During the lockdown, about 40 to 50 people were trapped in court.

Maeve Neilson, acting Deputy Secretary for Corporate & Digital Services at the Ministry of Justice, said it was following Ministry of Health guidelines to protect the health and safety of “all court attendees and staff. We have also developed protocols to deal with anyone showing symptoms or cases of COVID-19 that have had COVID-19. confirmed in one of our buildings.

“As a precautionary measure, the Hamilton District Court is closed to the public as members of the public enter the courthouse who have been tested for COVID-19.

“Court participants have now left the court after providing contact tracing information. The courthouse will remain closed for the remainder of the day while areas are duly cleared according to Ministry of Health guidelines.”

Neilson urged anyone feeling unwell not to come to the courthouse. Those who feel unwell have been told to call their doctor or Healthline on 0800 358 5453 for advice on having the test. Call 0800 COURTS (0800 268 787) if you are unable to enter the courthouse or are unsure whether to attend.

A Health Ministry spokesman said the ministry had been informed that Hamilton District Court was temporarily locked.

“This is a precaution after someone who was tested for Covid-19 yesterday as part of our routine testing for border workers visited the court this morning, a spokesman said,” he said in a statement.

“The risk to the public is considered low. An update will be provided today.”

Herald sources believe the woman appeared at the registrar’s court this morning.

A dozen people waited outside the court - with up to 50 people inside.  Photo / Belinda Feek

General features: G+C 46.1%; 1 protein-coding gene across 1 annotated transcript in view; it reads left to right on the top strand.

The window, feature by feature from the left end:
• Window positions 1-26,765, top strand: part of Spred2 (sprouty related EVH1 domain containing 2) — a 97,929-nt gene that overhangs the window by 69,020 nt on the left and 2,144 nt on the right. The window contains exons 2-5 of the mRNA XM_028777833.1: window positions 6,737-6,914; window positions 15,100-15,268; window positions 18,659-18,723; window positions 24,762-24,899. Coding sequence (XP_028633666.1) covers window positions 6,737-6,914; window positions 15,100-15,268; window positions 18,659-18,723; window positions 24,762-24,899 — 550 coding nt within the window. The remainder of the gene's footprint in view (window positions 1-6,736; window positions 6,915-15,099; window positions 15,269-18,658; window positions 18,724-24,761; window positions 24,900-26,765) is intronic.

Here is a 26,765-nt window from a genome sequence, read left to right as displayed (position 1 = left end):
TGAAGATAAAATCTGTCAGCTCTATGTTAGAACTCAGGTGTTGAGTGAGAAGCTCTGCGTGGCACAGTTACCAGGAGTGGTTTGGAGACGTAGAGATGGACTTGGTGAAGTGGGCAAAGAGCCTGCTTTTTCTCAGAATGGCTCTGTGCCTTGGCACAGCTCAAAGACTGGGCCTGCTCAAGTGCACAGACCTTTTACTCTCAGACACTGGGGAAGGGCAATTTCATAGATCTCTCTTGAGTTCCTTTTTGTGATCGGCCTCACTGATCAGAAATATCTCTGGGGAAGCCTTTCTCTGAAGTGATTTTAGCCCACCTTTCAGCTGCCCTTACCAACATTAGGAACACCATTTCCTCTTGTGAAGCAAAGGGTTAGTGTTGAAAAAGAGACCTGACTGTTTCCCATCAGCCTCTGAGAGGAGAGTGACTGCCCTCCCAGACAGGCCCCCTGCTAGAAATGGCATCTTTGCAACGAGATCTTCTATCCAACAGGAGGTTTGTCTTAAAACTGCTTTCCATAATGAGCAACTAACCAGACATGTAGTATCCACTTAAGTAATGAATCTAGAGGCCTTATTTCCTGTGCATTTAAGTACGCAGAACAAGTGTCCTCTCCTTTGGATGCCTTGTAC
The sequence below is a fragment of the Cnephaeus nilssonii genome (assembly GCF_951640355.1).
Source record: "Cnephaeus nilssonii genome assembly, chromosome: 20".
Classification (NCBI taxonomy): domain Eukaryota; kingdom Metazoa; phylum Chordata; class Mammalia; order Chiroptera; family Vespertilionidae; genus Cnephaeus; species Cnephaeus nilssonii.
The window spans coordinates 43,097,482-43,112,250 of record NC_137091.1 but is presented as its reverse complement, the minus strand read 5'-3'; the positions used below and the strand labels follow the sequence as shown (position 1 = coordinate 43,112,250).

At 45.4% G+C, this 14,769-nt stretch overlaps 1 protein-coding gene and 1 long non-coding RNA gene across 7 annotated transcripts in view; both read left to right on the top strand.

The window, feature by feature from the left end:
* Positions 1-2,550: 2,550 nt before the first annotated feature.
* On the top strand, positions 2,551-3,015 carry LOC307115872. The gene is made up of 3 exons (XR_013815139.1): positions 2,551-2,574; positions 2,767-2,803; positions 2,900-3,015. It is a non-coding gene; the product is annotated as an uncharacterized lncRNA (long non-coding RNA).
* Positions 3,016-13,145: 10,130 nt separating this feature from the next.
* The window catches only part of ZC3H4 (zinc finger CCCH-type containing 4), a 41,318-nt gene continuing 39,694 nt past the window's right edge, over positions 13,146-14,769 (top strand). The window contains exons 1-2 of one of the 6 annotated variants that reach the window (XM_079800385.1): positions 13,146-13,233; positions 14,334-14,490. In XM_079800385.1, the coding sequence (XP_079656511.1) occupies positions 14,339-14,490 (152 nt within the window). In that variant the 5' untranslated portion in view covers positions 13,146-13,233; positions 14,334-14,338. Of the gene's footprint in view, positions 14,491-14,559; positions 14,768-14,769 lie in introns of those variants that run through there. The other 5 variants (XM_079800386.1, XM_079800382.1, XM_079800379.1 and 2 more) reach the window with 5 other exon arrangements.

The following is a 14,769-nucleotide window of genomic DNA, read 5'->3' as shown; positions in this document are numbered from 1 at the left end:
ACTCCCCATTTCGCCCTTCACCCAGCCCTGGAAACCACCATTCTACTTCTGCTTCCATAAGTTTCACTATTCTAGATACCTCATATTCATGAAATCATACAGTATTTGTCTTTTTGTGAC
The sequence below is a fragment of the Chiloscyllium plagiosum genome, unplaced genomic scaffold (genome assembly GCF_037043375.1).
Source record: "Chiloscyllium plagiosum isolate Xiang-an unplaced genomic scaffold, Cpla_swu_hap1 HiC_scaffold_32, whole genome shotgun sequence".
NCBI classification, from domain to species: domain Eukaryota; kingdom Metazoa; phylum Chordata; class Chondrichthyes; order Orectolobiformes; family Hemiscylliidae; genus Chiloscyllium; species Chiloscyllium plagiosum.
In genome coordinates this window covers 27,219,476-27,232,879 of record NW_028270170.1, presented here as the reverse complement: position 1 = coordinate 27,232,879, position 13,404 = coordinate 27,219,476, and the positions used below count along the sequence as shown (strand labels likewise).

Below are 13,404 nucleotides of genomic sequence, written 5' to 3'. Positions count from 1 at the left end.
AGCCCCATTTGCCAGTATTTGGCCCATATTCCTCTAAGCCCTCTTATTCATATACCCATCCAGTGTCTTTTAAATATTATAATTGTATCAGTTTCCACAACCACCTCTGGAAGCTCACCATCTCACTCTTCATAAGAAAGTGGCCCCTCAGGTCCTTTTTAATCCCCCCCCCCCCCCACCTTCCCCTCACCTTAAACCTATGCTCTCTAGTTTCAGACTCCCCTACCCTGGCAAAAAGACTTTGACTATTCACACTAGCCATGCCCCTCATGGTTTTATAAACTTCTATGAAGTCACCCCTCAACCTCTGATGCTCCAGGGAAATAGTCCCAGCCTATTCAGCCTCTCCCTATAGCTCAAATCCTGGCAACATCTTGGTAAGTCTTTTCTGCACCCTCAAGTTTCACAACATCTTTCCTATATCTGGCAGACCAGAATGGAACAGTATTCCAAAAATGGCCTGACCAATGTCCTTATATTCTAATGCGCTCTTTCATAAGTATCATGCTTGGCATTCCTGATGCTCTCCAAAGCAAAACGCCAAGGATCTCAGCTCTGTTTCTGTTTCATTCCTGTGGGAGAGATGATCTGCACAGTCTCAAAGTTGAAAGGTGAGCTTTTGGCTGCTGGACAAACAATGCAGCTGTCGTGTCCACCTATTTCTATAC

A dozen people waited outside the court – with up to 50 people inside. Photo / Belinda Feek

A Hamilton woman, who was trapped outside during the lockdown, said she was puzzled to see the courthouse’s front door closed in front of her.

She went to court with her son who was about 10 meters in front of her. She had walked in and through security when she heard him say “Mom, you can’t come in”.

“I looked at him and said ‘why?’ And then two security staff said the building was locked. “

Six cases were in managed isolation

Six new cases of Covid-19 in managed isolation were announced yesterday – including two from the UK where a new strain of the virus is spreading rapidly.

There are no new cases in the community.

From a new frontier case: |

• One arrived on 2 January from the United Kingdom via Qatar and Australia. This person tested positive on the first day of routine testing and is at the Auckland quarantine facility.
• One case arrived on December 31 from the United States. This person tested positive during routine testing around day 3 and was at the Christchurch quarantine facility.
• One case arrived on 29 December from Great Britain via the United Arab Emirates and tested positive on the 6th day. This person is at the Auckland quarantine facility.
• One case arrived on December 27 from Switzerland via the United Arab Emirates and tested positive on the sixth day. This person is at the Auckland quarantine facility.
• One case arrived on 22 December from South Africa via Qatar.
• One case arrived on 19 December from India via the United Arab Emirates. This person is a close contact of a confirmed case and tested positive on day 15. They are in an Auckland quarantine facility.